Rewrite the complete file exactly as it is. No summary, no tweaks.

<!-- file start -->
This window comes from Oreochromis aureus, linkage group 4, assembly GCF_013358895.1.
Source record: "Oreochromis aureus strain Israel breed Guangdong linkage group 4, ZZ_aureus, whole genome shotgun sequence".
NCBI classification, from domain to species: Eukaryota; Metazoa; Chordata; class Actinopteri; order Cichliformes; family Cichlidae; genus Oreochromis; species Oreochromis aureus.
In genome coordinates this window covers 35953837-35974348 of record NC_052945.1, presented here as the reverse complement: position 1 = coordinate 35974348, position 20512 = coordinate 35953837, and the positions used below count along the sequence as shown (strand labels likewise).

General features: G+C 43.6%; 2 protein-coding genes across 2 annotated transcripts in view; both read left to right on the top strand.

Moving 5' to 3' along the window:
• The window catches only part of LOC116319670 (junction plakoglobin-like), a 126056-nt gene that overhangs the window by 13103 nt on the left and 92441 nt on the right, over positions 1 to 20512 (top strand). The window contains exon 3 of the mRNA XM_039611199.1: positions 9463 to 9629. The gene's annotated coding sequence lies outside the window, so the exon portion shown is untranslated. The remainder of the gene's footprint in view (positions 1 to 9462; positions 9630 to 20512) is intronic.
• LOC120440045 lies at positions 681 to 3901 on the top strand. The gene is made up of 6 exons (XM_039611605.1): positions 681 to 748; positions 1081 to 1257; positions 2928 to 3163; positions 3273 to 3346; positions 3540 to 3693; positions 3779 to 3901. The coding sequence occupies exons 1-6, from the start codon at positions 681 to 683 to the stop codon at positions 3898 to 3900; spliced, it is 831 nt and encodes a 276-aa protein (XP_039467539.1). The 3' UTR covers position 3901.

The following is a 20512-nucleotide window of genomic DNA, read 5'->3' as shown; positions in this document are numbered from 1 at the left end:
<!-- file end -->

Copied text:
This window comes from Oreochromis aureus, linkage group 4, assembly GCF_013358895.1.
Source record: "Oreochromis aureus strain Israel breed Guangdong linkage group 4, ZZ_aureus, whole genome shotgun sequence".
NCBI classification, from domain to species: Eukaryota; Metazoa; Chordata; class Actinopteri; order Cichliformes; family Cichlidae; genus Oreochromis; species Oreochromis aureus.
In genome coordinates this window covers 35953837-35974348 of record NC_052945.1, presented here as the reverse complement: position 1 = coordinate 35974348, position 20512 = coordinate 35953837, and the positions used below count along the sequence as shown (strand labels likewise).

General features: G+C 43.6%; 2 protein-coding genes across 2 annotated transcripts in view; both read left to right on the top strand.

Moving 5' to 3' along the window:
• The window catches only part of LOC116319670 (junction plakoglobin-like), a 126056-nt gene that overhangs the window by 13103 nt on the left and 92441 nt on the right, over positions 1 to 20512 (top strand). The window contains exon 3 of the mRNA XM_039611199.1: positions 9463 to 9629. The gene's annotated coding sequence lies outside the window, so the exon portion shown is untranslated. The remainder of the gene's footprint in view (positions 1 to 9462; positions 9630 to 20512) is intronic.
• LOC120440045 lies at positions 681 to 3901 on the top strand. The gene is made up of 6 exons (XM_039611605.1): positions 681 to 748; positions 1081 to 1257; positions 2928 to 3163; positions 3273 to 3346; positions 3540 to 3693; positions 3779 to 3901. The coding sequence occupies exons 1-6, from the start codon at positions 681 to 683 to the stop codon at positions 3898 to 3900; spliced, it is 831 nt and encodes a 276-aa protein (XP_039467539.1). The 3' UTR covers position 3901.

The following is a 20512-nucleotide window of genomic DNA, read 5'->3' as shown; positions in this document are numbered from 1 at the left end: